Cerberus the Organizational Change Mascot!

In Greek mythology, Cerberus (/ˈsɜːrbərəs/;[2] Greek: Κέρβερος Kerberos [ˈkerberos]), often called the “hound of Hades”, is a monstrous multi-headed dog, who guards the gates of the underworld, preventing the dead from leaving. – Wikipedia

File:Peter Paul Rubens - Hercules and Cerberus, 1636.jpg

Hercules and Cerberus.  Courtesy Wikipedia

Change is hard.

Think about a time in your life where you wanted to make a change…”I want to eat better.”  “I want to start working out.”  “I want to dedicate more time to my blog” :).  The only person that can really work to make the above changes a reality is yourself.  Now think of how often you’ve made the above statements to yourself (New Year’s Resolutions, anyone?)  and how many times you’ve failed to not only enact the changes you want to make but also how often you’ve failed to make them stick and be part of your daily routine.

Now let’s take the idea of change to situations where it’s more than one person trying to make a change:  think of Phil Jackson taking a job coaching the NY Knicks and trying to get them to use his triangle offense (as much as I despise sports analogies).  This offense is universally considered to be highly complex and difficult to run effectively; add that to the fact that this changes requires cooperation from multiple people with differing levels of talent and experience and you quickly realize how much of an uphill battle is ahead for Coach Jackson in order to get the team to fully embrace this offense.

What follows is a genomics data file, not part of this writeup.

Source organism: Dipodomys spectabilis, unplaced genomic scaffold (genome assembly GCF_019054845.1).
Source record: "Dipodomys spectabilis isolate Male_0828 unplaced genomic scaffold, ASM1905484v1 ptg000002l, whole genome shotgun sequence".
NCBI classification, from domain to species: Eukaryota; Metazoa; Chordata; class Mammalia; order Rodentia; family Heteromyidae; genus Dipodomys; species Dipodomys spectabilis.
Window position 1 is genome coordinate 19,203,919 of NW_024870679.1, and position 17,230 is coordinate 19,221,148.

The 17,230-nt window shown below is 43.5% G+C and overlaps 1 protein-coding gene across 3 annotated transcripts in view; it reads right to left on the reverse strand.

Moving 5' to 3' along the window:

Lastly, imagine an enterprise-level organization trying to make a change; “We’re going to roll out this new tool/process/system.”  Or more relevant to this discussion: “We’re going to GO AGILE.”  Not only do you have the complexity of change at each person’s level, but also at each team level, and then at the enterprise level. Add in how different people deal with change (Kubler-Ross) and you begin to develop an appreciation for how difficult it actually is to effect successful, lasting change in an organization.

Kübler-Ross change curve

Image courtesy of Happy Melly

The next question is: how much easier is a change when someone is helping it/you along?  The last time you successfully started dieting/working out more/etc., was there a spouse/loved one/friend/family member pushing you along?  The last time I went on a serious diet (and lost 60 lbs. as a result) the wife and I were dieting and exercising together, which made a big difference as we were pushing each other to succeed…but don’t just take my word for it.

Phil Jackson was not the inventor of the triangle offense (Thanks Tex Winter!) but his adherence to it’s approach helped him win eleven titles with both the Bulls and the Lakers.  This type of shift required buy-in from the entire team, markedly more difficult than me trying to eat less junk food.  He pushed his team to follow the plan, and look what happened…Phil needs more fingers for all of his championship rings!

Organizational change is another exponential of difficulty above team-level changes; when you try to shift the flow of an entire organization it’s the virtual equivalent of swimming upstream as there is a consistent downward pressure against you.  Agile transformations are a great example of this type of change; you are trying to enact a paradigm shift along an enterprise that has many levels, contributors, more often than not across various geographic locations…the opportunities for failure abound.